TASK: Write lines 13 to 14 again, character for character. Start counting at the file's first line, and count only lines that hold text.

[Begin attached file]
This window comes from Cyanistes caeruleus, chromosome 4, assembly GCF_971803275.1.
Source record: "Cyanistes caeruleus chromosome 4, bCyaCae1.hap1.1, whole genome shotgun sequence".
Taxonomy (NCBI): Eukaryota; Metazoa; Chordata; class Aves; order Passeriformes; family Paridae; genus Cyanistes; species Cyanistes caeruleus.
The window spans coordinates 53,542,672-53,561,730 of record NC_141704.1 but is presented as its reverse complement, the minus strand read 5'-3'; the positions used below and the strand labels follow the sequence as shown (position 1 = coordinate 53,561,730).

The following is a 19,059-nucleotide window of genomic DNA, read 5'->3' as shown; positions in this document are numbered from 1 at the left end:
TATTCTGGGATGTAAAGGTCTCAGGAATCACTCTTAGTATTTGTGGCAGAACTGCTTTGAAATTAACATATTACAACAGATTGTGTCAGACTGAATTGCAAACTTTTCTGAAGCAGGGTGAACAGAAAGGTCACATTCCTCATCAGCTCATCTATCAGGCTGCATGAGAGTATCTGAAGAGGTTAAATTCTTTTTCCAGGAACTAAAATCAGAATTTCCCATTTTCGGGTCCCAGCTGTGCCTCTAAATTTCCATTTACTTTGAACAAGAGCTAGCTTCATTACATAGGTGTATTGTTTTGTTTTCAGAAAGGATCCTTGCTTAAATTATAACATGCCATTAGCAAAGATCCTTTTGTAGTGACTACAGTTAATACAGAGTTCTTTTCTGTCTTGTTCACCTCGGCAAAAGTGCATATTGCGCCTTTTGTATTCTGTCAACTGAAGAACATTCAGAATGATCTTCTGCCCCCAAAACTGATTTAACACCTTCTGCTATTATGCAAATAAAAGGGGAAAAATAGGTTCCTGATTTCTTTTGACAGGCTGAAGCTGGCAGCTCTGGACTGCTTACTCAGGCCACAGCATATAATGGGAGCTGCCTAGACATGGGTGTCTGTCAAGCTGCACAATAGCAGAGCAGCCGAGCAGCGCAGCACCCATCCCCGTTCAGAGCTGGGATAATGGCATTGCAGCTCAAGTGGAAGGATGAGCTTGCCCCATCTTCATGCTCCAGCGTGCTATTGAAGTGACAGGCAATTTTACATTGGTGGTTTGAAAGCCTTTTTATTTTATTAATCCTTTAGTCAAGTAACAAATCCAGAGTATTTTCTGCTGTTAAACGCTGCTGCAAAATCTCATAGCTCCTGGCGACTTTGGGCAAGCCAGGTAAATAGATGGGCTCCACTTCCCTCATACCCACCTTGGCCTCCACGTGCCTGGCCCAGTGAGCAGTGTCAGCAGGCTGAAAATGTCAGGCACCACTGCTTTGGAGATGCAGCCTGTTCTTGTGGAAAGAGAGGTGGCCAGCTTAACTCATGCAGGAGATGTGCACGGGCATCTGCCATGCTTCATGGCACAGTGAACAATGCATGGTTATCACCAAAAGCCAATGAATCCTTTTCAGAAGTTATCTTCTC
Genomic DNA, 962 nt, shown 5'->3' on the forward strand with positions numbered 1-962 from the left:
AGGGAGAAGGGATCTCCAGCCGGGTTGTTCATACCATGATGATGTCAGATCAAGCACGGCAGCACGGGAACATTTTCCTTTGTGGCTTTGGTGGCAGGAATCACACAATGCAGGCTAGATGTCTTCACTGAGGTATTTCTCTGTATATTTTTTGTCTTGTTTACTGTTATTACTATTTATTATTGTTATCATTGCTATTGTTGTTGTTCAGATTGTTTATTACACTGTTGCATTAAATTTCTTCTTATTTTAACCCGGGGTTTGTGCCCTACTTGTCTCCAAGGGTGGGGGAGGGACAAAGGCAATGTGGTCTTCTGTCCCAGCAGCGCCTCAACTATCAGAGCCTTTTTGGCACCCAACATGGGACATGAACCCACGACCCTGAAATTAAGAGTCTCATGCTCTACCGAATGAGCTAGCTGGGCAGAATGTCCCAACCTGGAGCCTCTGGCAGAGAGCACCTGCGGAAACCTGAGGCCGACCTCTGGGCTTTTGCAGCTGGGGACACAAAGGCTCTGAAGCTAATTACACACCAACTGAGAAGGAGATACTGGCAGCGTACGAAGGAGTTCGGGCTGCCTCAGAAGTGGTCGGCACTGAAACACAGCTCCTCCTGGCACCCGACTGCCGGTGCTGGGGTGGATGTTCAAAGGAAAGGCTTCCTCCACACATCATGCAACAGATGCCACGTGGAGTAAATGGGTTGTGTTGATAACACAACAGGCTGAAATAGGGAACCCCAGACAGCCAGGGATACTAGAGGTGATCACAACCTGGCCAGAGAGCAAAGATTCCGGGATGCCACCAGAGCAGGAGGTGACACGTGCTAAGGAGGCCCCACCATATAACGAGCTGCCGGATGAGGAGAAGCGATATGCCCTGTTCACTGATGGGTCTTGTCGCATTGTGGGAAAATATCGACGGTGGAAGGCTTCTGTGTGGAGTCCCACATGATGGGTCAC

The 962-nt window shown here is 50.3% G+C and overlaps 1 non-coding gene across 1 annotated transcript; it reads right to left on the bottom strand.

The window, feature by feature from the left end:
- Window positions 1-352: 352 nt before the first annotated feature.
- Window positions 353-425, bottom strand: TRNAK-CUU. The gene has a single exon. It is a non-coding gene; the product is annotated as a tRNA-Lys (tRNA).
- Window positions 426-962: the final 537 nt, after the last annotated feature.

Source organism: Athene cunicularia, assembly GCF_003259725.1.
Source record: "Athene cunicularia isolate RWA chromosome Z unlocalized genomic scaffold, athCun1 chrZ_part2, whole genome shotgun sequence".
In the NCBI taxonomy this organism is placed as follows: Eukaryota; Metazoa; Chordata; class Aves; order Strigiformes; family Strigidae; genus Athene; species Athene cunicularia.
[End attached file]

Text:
- Window positions 426-962: the final 537 nt, after the last annotated feature.

Source organism: Athene cunicularia, assembly GCF_003259725.1.